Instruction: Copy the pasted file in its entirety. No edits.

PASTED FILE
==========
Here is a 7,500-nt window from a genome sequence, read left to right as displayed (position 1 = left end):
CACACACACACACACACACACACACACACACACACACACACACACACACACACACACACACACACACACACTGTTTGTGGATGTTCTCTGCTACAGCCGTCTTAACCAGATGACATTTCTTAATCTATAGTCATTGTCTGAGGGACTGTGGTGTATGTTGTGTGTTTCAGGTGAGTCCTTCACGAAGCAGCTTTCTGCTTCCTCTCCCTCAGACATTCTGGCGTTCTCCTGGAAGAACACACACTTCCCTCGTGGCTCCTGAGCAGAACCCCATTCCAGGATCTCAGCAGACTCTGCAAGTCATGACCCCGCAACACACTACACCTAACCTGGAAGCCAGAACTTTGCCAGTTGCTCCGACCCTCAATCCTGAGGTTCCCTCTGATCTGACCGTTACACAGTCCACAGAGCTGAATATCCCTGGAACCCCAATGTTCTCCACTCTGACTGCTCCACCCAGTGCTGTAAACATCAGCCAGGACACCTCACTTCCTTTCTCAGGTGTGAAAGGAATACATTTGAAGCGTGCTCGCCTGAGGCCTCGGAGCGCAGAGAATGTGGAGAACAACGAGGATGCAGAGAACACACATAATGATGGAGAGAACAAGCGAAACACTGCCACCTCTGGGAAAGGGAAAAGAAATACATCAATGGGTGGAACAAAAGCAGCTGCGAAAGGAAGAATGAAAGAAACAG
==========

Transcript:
Here is a 7,500-nt window from a genome sequence, read left to right as displayed (position 1 = left end):
CACACACACACACACACACACACACACACACACACACACACACACACACACACACACACACACACACACACTGTTTGTGGATGTTCTCTGCTACAGCCGTCTTAACCAGATGACATTTCTTAATCTATAGTCATTGTCTGAGGGACTGTGGTGTATGTTGTGTGTTTCAGGTGAGTCCTTCACGAAGCAGCTTTCTGCTTCCTCTCCCTCAGACATTCTGGCGTTCTCCTGGAAGAACACACACTTCCCTCGTGGCTCCTGAGCAGAACCCCATTCCAGGATCTCAGCAGACTCTGCAAGTCATGACCCCGCAACACACTACACCTAACCTGGAAGCCAGAACTTTGCCAGTTGCTCCGACCCTCAATCCTGAGGTTCCCTCTGATCTGACCGTTACACAGTCCACAGAGCTGAATATCCCTGGAACCCCAATGTTCTCCACTCTGACTGCTCCACCCAGTGCTGTAAACATCAGCCAGGACACCTCACTTCCTTTCTCAGGTGTGAAAGGAATACATTTGAAGCGTGCTCGCCTGAGGCCTCGGAGCGCAGAGAATGTGGAGAACAACGAGGATGCAGAGAACACACATAATGATGGAGAGAACAAGCGAAACACTGCCACCTCTGGGAAAGGGAAAAGAAATACATCAATGGGTGGAACAAAAGCAGCTGCGAAAGGAAGAATGAAAGAAACAG